Plans for a major expansion of the UK Government’s powers to monitor the email exchanges and website visits of every person in the UK are being condemned by MPs.
Under legislation expected in next month's Queen's Speech, internet companies will be instructed to install hardware enabling the Government Communications Headquarters (GCHQ) to examine "on demand" any phone call made, text message and email sent, and website accessed, in "real time" without a warrant.
A previous attempt to introduce a similar law was abandoned by the former Labour government in 2006 in the face of fierce opposition from the Conservatives and the Liberal Democrats as well as civil liberties groups.
Senior MPs from both coalition parties have lined up to condemn the move by ministers to revive the plan, denouncing it as an unnecessary extension of the state's powers to "snoop" on its citizens.
The Home Office argued that the measure was "vital" to combat terrorism and organised crime and stressed a warrant would be needed in order to access the content of the communications they were monitoring.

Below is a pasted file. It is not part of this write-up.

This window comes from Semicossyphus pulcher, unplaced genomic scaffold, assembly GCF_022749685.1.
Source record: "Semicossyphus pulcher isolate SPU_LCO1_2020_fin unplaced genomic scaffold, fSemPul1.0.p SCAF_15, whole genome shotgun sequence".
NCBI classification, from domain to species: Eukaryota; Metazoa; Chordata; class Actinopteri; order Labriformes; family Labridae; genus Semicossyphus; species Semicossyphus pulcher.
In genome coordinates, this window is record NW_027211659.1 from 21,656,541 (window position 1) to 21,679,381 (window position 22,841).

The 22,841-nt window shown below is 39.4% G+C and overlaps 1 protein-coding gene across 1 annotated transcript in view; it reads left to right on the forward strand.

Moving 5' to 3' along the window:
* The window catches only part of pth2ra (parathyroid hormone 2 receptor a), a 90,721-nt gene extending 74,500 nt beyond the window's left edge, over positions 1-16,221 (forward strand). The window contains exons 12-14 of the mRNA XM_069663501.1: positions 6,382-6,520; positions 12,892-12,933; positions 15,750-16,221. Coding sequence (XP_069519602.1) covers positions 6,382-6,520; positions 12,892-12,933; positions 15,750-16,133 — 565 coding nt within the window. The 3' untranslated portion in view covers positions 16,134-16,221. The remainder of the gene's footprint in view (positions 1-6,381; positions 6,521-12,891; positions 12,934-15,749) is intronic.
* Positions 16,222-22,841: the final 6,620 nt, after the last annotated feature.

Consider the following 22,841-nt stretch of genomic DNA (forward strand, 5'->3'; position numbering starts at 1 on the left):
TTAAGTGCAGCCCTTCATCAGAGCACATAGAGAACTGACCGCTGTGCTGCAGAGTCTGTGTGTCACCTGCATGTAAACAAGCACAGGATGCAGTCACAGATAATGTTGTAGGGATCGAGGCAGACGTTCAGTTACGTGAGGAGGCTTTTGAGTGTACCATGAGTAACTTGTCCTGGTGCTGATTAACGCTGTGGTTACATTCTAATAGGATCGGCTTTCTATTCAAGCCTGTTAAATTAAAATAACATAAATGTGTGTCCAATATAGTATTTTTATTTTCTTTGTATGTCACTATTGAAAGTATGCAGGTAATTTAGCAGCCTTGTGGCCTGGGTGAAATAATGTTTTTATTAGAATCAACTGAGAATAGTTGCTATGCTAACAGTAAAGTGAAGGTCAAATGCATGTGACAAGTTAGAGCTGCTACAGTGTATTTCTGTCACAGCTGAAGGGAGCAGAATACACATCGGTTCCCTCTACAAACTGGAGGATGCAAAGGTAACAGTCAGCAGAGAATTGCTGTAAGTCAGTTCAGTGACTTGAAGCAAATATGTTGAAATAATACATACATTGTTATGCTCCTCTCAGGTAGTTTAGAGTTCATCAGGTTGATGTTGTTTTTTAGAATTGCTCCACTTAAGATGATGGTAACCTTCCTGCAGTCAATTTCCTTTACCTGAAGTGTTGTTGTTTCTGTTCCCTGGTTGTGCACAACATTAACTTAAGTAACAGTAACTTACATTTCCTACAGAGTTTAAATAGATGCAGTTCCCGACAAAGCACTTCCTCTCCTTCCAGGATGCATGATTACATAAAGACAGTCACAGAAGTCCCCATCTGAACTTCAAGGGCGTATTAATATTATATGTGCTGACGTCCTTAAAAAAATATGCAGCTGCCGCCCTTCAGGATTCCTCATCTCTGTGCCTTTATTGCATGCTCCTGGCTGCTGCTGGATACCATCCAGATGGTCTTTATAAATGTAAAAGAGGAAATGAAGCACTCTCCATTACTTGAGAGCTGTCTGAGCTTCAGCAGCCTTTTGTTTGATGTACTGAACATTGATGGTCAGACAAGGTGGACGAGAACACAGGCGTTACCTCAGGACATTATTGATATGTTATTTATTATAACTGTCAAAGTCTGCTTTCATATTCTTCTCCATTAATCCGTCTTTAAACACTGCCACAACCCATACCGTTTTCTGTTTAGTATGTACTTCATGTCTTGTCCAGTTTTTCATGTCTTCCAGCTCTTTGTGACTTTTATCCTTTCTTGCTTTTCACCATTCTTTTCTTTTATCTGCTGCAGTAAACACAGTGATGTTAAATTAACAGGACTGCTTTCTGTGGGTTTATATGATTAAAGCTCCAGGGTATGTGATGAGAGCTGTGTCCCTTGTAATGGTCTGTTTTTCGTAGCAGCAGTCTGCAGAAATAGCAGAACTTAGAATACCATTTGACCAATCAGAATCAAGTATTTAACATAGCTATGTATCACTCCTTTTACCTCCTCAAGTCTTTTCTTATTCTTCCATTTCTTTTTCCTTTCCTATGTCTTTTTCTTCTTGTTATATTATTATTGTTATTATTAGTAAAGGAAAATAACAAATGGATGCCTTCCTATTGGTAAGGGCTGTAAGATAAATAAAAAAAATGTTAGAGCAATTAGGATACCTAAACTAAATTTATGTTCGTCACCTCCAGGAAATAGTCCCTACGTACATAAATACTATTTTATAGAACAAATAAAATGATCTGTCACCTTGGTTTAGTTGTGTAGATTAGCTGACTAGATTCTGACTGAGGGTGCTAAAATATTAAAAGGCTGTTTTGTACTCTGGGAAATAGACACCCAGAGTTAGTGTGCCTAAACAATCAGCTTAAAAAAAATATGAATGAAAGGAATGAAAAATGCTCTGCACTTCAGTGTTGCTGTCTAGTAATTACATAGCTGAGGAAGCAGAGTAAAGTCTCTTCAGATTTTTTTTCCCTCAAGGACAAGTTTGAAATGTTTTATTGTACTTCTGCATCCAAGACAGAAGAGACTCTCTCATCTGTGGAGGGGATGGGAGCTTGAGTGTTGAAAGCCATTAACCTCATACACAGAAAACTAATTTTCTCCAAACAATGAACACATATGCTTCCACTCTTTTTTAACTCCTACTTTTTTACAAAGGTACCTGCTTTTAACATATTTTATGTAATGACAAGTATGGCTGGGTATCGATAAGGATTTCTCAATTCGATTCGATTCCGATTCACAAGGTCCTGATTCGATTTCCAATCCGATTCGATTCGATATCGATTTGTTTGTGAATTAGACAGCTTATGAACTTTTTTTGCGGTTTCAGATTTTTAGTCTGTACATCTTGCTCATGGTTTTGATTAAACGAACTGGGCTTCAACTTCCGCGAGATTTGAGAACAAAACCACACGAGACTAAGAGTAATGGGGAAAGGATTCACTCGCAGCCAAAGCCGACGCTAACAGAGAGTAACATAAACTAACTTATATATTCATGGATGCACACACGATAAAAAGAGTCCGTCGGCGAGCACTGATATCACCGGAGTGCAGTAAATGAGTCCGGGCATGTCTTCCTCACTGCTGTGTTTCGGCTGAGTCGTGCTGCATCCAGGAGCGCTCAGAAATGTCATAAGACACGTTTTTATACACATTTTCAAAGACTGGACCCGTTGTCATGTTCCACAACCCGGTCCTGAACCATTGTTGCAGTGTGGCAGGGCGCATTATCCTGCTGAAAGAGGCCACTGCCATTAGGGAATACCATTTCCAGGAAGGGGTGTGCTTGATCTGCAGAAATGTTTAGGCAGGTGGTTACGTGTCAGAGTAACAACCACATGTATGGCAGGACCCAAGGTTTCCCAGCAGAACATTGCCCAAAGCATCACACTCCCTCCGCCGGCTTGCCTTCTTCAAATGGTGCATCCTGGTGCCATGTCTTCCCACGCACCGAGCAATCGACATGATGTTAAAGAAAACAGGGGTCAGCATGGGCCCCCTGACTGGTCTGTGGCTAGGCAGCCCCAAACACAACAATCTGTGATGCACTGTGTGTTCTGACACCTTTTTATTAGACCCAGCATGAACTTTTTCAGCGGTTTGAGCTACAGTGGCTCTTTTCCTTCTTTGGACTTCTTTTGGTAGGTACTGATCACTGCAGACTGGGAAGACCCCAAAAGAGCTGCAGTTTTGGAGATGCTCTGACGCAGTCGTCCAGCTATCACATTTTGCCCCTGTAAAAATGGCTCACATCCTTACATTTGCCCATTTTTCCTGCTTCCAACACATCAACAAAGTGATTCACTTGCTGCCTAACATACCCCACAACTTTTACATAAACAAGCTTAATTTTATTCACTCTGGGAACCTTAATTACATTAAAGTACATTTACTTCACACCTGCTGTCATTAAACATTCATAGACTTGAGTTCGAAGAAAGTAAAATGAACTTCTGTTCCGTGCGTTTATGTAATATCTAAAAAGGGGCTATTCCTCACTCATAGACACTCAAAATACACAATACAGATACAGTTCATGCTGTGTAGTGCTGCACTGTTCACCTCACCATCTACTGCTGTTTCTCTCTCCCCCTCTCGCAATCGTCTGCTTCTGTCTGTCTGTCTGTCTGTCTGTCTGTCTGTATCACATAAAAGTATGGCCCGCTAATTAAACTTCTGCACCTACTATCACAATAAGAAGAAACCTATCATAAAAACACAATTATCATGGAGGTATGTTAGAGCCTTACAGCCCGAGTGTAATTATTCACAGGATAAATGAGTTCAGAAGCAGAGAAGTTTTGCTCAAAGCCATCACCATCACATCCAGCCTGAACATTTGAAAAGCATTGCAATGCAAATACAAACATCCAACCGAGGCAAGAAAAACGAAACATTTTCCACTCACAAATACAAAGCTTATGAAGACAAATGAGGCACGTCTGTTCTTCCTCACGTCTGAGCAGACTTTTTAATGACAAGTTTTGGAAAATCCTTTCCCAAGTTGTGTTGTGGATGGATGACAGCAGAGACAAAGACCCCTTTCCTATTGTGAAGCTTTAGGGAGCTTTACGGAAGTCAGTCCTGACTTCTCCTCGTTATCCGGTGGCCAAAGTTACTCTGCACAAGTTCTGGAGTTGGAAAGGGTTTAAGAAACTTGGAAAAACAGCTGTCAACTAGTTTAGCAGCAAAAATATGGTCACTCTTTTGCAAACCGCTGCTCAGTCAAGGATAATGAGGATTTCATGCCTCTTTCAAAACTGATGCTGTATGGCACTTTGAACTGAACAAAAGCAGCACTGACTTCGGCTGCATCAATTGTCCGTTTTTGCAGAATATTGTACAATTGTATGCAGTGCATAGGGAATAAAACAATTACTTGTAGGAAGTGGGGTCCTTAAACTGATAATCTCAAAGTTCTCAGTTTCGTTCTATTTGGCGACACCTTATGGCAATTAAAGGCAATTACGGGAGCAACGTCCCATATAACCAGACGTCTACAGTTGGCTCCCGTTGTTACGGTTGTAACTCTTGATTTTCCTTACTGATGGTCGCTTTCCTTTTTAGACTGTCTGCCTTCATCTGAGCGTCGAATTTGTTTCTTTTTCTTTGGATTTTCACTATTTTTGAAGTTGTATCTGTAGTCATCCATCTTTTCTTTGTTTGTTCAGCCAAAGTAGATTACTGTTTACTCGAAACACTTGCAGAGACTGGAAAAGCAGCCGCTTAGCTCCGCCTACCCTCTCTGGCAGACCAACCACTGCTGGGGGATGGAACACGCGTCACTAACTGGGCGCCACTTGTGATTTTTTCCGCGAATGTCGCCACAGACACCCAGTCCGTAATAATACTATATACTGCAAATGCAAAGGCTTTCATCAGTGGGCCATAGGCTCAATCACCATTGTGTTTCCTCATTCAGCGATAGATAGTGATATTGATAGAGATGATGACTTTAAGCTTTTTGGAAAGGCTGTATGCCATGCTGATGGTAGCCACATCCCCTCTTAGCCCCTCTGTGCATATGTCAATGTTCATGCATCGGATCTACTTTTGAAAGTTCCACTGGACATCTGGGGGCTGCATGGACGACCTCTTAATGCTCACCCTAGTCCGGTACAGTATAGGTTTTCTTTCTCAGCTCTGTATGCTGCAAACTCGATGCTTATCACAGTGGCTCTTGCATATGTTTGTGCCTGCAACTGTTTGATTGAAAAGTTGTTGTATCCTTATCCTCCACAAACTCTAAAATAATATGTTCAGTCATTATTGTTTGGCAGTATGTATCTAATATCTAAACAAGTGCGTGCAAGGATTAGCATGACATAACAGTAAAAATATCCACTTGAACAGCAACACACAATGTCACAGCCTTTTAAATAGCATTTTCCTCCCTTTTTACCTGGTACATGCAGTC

However that did little to allay the concerns of critics who said the authorities would still be able to trace who people were in contact with and how often and for how long they were communicating.
"It is not focusing on terrorists or on criminals. It is absolutely everybody. Historically governments have been kept out of our private lives," said Conservative former shadow home secretary David Davis.
"Our freedom and privacy has been protected by using the courts by saying 'If you want to intercept, if you want to look at something, fine, if it is a terrorist or a criminal go and ask a magistrate and you'll get your approval'. You shouldn't go beyond that in a decent, civilised society but that is what is being proposed.